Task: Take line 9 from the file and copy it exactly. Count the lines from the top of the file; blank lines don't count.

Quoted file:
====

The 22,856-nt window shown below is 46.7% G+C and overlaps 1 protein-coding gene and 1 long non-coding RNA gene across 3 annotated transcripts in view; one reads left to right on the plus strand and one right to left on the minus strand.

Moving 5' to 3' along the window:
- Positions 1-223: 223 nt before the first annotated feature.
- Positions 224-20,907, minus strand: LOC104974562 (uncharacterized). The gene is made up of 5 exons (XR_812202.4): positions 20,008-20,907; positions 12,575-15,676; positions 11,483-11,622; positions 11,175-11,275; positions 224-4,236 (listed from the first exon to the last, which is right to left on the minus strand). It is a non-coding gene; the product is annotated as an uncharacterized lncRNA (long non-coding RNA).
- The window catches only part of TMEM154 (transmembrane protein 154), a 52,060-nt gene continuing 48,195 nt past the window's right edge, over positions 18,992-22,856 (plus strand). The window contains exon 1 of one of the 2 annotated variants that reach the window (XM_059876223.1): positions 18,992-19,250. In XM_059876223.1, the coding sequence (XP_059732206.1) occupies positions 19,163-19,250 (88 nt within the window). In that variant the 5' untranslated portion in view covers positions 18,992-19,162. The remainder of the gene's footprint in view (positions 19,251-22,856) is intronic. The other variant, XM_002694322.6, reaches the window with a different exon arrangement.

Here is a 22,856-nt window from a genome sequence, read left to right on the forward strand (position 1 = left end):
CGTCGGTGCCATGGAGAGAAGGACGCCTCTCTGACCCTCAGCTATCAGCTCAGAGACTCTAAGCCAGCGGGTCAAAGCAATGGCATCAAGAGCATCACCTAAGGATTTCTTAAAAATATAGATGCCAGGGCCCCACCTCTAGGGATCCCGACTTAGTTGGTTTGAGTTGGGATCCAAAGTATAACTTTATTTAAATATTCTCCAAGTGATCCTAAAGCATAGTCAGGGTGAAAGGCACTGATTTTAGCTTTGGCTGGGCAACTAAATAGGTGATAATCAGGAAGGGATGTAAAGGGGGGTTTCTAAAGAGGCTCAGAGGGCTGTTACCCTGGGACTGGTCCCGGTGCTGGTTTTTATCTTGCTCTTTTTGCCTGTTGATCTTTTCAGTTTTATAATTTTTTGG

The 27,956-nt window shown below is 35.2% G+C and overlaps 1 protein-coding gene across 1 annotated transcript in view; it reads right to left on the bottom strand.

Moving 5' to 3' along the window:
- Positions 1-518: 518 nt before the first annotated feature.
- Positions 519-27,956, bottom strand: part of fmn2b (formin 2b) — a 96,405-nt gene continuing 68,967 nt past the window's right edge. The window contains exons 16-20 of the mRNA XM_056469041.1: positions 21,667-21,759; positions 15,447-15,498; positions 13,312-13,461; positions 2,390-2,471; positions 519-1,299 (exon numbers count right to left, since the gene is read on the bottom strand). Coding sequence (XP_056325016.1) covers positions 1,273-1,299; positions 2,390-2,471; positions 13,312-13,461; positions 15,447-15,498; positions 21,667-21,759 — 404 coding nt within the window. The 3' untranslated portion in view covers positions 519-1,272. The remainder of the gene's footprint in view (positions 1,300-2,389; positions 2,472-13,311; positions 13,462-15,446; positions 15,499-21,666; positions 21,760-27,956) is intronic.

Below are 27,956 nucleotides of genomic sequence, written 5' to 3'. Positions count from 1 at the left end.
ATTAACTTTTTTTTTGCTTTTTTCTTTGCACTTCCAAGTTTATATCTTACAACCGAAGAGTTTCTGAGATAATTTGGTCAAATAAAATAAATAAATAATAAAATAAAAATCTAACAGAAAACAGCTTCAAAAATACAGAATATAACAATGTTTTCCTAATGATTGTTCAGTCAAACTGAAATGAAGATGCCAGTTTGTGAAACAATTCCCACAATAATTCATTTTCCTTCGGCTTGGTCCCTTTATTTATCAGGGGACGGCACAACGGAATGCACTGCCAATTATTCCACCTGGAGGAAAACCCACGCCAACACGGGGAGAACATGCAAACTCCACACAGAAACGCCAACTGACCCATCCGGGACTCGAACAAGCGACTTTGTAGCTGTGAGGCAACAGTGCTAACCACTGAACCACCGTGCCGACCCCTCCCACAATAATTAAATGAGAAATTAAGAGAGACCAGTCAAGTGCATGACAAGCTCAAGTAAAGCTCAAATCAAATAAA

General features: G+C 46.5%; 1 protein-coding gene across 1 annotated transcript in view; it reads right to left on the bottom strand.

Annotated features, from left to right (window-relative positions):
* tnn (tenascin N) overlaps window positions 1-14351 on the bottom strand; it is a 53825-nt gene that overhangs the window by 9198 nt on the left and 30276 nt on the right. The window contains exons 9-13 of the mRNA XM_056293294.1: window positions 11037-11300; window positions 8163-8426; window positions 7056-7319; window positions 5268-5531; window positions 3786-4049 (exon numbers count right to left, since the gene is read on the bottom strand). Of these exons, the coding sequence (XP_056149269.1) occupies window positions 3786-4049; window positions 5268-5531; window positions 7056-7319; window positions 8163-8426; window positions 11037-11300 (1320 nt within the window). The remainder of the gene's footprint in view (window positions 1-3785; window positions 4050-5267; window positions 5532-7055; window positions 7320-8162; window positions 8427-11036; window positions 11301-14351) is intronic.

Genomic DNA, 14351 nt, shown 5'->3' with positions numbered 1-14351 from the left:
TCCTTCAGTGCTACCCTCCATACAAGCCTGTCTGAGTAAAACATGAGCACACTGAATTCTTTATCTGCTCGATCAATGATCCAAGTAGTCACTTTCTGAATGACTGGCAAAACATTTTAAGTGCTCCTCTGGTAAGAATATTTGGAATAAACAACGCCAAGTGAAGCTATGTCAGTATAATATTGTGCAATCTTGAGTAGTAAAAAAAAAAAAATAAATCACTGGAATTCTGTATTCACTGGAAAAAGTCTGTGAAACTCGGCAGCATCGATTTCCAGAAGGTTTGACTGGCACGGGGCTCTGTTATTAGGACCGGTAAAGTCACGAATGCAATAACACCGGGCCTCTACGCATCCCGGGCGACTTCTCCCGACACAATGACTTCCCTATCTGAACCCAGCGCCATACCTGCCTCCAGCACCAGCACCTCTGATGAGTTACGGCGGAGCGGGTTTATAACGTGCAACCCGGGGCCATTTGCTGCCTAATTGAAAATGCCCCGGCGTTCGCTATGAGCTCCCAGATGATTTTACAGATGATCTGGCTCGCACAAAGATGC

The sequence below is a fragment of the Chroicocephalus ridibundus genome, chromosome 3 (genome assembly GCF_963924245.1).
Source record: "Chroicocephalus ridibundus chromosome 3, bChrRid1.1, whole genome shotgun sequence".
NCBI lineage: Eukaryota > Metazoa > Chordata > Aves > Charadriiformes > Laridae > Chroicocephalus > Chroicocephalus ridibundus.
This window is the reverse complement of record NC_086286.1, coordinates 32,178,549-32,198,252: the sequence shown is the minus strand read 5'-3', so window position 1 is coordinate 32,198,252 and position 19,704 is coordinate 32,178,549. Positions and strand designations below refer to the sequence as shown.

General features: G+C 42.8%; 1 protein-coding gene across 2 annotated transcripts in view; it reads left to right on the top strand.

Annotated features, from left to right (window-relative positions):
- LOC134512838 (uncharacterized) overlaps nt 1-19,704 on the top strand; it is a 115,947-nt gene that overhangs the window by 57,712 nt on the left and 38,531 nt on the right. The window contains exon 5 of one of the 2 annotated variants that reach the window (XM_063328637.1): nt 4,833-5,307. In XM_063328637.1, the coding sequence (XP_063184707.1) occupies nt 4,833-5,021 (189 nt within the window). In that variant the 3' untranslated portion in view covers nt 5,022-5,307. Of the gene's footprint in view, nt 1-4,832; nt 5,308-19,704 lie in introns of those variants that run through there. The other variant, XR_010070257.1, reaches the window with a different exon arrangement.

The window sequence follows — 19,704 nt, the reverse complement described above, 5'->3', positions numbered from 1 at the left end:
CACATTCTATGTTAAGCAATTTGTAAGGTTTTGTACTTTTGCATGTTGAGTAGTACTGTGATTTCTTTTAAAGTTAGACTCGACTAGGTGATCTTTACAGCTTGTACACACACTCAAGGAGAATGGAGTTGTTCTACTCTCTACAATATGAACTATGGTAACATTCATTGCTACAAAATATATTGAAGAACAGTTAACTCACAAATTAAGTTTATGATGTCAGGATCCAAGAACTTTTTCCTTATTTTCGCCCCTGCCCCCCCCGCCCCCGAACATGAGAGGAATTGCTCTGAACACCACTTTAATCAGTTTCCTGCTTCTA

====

Moving 5' to 3' along the window: